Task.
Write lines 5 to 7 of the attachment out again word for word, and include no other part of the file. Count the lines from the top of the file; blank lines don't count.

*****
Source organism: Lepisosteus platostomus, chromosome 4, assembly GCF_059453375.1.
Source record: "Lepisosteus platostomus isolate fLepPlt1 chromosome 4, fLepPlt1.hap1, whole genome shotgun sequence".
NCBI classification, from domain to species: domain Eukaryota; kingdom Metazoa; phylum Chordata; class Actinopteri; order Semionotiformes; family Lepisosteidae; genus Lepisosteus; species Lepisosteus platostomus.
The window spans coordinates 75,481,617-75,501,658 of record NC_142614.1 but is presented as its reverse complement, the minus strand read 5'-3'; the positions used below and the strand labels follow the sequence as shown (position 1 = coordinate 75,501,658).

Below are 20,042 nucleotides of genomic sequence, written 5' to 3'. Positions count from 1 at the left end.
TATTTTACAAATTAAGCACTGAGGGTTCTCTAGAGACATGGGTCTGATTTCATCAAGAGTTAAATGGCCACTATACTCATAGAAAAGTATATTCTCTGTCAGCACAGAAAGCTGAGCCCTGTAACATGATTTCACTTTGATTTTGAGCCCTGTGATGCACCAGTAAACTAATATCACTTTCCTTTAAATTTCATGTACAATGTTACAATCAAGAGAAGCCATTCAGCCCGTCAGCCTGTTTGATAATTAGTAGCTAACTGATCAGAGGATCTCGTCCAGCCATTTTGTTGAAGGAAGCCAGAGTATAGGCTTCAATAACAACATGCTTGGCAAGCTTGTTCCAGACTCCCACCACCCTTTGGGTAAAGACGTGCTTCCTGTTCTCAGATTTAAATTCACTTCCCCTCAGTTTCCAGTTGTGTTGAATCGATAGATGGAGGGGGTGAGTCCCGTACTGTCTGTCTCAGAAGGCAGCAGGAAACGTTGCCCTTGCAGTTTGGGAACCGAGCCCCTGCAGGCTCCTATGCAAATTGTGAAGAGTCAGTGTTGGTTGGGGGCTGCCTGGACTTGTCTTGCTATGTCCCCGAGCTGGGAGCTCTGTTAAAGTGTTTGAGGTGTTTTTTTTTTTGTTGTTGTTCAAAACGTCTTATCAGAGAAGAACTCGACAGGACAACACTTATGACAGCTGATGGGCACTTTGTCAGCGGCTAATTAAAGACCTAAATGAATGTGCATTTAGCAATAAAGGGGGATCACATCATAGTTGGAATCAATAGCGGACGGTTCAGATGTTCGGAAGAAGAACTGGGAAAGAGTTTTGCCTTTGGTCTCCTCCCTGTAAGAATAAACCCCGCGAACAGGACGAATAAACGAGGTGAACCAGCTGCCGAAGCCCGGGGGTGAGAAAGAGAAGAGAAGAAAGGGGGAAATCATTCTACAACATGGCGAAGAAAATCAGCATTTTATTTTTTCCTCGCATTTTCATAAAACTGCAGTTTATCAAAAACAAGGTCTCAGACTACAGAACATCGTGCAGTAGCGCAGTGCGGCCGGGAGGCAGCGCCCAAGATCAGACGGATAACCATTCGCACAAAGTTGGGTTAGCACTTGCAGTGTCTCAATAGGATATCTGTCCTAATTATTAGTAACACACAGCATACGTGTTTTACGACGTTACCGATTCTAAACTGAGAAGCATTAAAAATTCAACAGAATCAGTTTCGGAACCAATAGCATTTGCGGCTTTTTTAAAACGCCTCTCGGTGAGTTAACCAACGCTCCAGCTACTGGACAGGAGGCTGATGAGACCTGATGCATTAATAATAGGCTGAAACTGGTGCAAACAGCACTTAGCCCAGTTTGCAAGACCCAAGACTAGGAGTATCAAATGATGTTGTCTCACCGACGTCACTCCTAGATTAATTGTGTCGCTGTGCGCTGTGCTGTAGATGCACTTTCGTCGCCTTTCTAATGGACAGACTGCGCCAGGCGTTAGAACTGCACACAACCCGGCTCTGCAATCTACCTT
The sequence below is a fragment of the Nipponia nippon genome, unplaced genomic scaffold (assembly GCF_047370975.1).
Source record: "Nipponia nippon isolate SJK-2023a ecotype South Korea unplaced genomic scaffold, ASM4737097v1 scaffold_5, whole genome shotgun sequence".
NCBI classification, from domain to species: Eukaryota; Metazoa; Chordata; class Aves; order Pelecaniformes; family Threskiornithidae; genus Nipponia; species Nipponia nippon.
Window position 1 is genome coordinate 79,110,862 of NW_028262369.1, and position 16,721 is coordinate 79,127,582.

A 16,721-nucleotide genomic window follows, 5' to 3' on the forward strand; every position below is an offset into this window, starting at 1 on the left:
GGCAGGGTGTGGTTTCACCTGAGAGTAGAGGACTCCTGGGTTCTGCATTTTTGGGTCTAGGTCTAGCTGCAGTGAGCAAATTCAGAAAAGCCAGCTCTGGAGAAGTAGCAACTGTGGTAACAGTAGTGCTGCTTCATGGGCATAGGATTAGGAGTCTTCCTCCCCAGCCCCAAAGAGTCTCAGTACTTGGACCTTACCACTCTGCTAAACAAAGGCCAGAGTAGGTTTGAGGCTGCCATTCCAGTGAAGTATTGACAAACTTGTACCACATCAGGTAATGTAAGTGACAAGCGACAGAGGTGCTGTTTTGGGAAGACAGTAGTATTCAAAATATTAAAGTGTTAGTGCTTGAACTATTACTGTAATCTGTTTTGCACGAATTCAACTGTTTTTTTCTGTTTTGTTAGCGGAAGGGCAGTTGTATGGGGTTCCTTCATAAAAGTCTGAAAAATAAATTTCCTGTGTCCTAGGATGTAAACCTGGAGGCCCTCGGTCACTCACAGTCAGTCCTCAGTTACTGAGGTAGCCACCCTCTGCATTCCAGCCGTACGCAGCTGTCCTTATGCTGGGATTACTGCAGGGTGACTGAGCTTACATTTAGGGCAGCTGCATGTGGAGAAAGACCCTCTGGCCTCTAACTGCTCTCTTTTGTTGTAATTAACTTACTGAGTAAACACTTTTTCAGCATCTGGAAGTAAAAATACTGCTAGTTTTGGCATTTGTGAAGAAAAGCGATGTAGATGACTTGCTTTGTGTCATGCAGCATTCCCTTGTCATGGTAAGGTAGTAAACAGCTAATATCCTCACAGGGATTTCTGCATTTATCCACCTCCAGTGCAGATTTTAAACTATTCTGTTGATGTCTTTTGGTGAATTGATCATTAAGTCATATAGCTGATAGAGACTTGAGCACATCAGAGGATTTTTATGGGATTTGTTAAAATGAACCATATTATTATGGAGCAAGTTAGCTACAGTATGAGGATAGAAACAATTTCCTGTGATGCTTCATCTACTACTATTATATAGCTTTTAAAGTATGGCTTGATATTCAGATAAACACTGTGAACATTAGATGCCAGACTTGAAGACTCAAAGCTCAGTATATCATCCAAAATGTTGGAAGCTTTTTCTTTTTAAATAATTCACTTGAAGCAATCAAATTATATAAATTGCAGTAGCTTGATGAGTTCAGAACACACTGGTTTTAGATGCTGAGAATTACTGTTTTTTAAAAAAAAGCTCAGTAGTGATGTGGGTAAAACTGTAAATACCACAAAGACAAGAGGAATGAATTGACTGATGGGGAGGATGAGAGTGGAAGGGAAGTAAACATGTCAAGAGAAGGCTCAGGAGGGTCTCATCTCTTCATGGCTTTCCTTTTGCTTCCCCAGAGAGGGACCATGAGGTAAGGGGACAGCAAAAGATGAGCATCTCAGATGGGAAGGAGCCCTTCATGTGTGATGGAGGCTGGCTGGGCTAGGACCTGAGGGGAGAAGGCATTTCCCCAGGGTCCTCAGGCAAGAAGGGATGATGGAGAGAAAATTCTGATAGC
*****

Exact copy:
Below are 20,042 nucleotides of genomic sequence, written 5' to 3'. Positions count from 1 at the left end.
TATTTTACAAATTAAGCACTGAGGGTTCTCTAGAGACATGGGTCTGATTTCATCAAGAGTTAAATGGCCACTATACTCATAGAAAAGTATATTCTCTGTCAGCACAGAAAGCTGAGCCCTGTAACATGATTTCACTTTGATTTTGAGCCCTGTGATGCACCAGTAAACTAATATCACTTTCCTTTAAATTTCATGTACAATGTTACAATCAAGAGAAGCCATTCAGCCCGTCAGCCTGTTTGATAATTAGTAGCTAACTGATCAGAGGATCTCGTCCAGCCATTTTGTTGAAGGAAGCCAGAGTATAGGCTTCAATAACAACATGCTTGGCAAGCTTGTTCCAGACTCCCACCACCCTTTGGGTAAAGACGTGCTTCCTGTTCTCAGATTTAAATTCACTTCCCCTCAGTTTCCAGTTGTGTTGAATCGATAGATGGAGGGGGTGAGTCCCGTACTGTCTGTCTCAGAAGGCAGCAGGAAACGTTGCCCTTGCAGTTTGGGAACCGAGCCCCTGCAGGCTCCTATGCAAATTGTGAAGAGTCAGTGTTGGTTGGGGGCTGCCTGGACTTGTCTTGCTATGTCCCCGAGCTGGGAGCTCTGTTAAAGTGTTTGAGGTGTTTTTTTTTTTGTTGTTGTTCAAAACGTCTTATCAGAGAAGAACTCGACAGGACAACACTTATGACAGCTGATGGGCACTTTGTCAGCGGCTAATTAAAGACCTAAATGAATGTGCATTTAGCAATAAAGGGGGATCACATCATAGTTGGAATCAATAGCGGACGGTTCAGATGTTCGGAAGAAGAACTGGGAAAGAGTTTTGCCTTTGGTCTCCTCCCTGTAAGAATAAACCCCGCGAACAGGACGAATAAACGAGGTGAACCAGCTGCCGAAGCCCGGGGGTGAGAAAGAGAAGAGAAGAAAGGGGGAAATCATTCTACAACATGGCGAAGAAAATCAGCATTTTATTTTTTCCTCGCATTTTCATAAAACTGCAGTTTATCAAAAACAAGGTCTCAGACTACAGAACATCGTGCAGTAGCGCAGTGCGGCCGGGAGGCAGCGCCCAAGATCAGACGGATAACCATTCGCACAAAGTTGGGTTAGCACTTGCAGTGTCTCAATAGGATATCTGTCCTAATTATTAGTAACACACAGCATACGTGTTTTACGACGTTACCGATTCTAAACTGAGAAGCATTAAAAATTCAACAGAATCAGTTTCGGAACCAATAGCATTTGCGGCTTTTTTAAAACGCCTCTCGGTGAGTTAACCAACGCTCCAGCTACTGGACAGGAGGCTGATGAGACCTGATGCATTAATAATAGGCTGAAACTGGTGCAAACAGCACTTAGCCCAGTTTGCAAGACCCAAGACTAGGAGTATCAAATGATGTTGTCTCACCGACGTCACTCCTAGATTAATTGTGTCGCTGTGCGCTGTGCTGTAGATGCACTTTCGTCGCCTTTCTAATGGACAGACTGCGCCAGGCGTTAGAACTGCACACAACCCGGCTCTGCAATCTACCTT
The sequence below is a fragment of the Nipponia nippon genome, unplaced genomic scaffold (assembly GCF_047370975.1).